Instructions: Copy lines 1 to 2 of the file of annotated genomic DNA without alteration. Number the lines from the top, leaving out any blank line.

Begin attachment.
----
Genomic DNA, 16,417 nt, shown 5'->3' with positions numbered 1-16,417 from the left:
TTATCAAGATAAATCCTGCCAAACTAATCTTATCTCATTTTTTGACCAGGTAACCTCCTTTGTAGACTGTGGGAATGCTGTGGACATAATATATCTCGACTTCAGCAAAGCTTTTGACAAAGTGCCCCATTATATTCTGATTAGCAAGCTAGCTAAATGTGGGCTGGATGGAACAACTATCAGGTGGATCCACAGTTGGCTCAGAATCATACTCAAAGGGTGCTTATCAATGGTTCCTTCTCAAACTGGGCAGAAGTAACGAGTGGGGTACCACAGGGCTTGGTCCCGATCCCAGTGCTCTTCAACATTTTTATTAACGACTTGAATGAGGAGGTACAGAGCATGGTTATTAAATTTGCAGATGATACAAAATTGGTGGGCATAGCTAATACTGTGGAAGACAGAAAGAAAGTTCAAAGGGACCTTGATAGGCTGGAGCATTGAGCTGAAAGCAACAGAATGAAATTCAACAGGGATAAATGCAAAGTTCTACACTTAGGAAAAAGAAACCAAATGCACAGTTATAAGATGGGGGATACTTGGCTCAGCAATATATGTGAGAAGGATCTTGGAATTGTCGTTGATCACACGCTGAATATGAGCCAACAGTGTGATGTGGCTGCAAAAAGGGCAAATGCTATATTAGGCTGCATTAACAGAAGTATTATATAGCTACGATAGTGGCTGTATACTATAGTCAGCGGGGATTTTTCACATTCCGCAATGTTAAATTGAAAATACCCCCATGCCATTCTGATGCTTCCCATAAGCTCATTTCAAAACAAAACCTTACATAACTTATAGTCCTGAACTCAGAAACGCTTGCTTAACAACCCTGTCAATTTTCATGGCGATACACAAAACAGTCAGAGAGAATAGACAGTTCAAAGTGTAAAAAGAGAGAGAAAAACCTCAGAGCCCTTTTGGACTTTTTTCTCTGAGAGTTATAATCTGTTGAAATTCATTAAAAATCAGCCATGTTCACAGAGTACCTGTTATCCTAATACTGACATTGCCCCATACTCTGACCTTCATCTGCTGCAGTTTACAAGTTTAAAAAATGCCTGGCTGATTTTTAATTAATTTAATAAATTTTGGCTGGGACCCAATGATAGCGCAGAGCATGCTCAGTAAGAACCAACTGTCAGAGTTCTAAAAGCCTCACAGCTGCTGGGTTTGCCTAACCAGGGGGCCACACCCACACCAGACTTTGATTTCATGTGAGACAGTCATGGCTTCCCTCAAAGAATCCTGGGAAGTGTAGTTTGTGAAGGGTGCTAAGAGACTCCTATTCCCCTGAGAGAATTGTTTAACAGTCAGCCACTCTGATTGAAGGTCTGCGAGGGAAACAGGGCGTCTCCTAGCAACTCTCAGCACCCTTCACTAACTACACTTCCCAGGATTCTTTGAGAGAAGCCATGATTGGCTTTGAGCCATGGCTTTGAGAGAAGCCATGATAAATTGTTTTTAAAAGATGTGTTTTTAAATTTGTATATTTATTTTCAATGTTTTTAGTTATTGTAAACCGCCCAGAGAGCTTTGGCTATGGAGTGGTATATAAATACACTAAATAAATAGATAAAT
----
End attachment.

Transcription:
Genomic DNA, 16,417 nt, shown 5'->3' with positions numbered 1-16,417 from the left:
TTATCAAGATAAATCCTGCCAAACTAATCTTATCTCATTTTTTGACCAGGTAACCTCCTTTGTAGACTGTGGGAATGCTGTGGACATAATATATCTCGACTTCAGCAAAGCTTTTGACAAAGTGCCCCATTATATTCTGATTAGCAAGCTAGCTAAATGTGGGCTGGATGGAACAACTATCAGGTGGATCCACAGTTGGCTCAGAATCATACTCAAAGGGTGCTTATCAATGGTTCCTTCTCAAACTGGGCAGAAGTAACGAGTGGGGTACCACAGGGCTTGGTCCCGATCCCAGTGCTCTTCAACATTTTTATTAACGACTTGAATGAGGAGGTACAGAGCATGGTTATTAAATTTGCAGATGATACAAAATTGGTGGGCATAGCTAATACTGTGGAAGACAGAAAGAAAGTTCAAAGGGACCTTGATAGGCTGGAGCATTGAGCTGAAAGCAACAGAATGAAATTCAACAGGGATAAATGCAAAGTTCTACACTTAGGAAAAAGAAACCAAATGCACAGTTATAAGATGGGGGATACTTGGCTCAGCAATATATGTGAGAAGGATCTTGGAATTGTCGTTGATCACACGCTGAATATGAGCCAACAGTGTGATGTGGCTGCAAAAAGGGCAAATGCTATATTAGGCTGCATTAACAGAAGTATTATATAGCTACGATAGTGGCTGTATACTATAGTCAGCGGGGATTTTTCACATTCCGCAATGTTAAATTGAAAATACCCCCATGCCATTCTGATGCTTCCCATAAGCTCATTTCAAAACAAAACCTTACATAACTTATAGTCCTGAACTCAGAAACGCTTGCTTAACAACCCTGTCAATTTTCATGGCGATACACAAAACAGTCAGAGAGAATAGACAGTTCAAAGTGTAAAAAGAGAGAGAAAAACCTCAGAGCCCTTTTGGACTTTTTTCTCTGAGAGTTATAATCTGTTGAAATTCATTAAAAATCAGCCATGTTCACAGAGTACCTGTTATCCTAATACTGACATTGCCCCATACTCTGACCTTCATCTGCTGCAGTTTACAAGTTTAAAAAATGCCTGGCTGATTTTTAATTAATTTAATAAATTTTGGCTGGGACCCAATGATAGCGCAGAGCATGCTCAGTAAGAACCAACTGTCAGAGTTCTAAAAGCCTCACAGCTGCTGGGTTTGCCTAACCAGGGGGCCACACCCACACCAGACTTTGATTTCATGTGAGACAGTCATGGCTTCCCTCAAAGAATCCTGGGAAGTGTAGTTTGTGAAGGGTGCTAAGAGACTCCTATTCCCCTGAGAGAATTGTTTAACAGTCAGCCACTCTGATTGAAGGTCTGCGAGGGAAACAGGGCGTCTCCTAGCAACTCTCAGCACCCTTCACTAACTACACTTCCCAGGATTCTTTGAGAGAAGCCATGATTGGCTTTGAGCCATGGCTTTGAGAGAAGCCATGATAAATTGTTTTTAAAAGATGTGTTTTTAAATTTGTATATTTATTTTCAATGTTTTTAGTTATTGTAAACCGCCCAGAGAGCTTTGGCTATGGAGTGGTATATAAATACACTAAATAAATAGATAAAT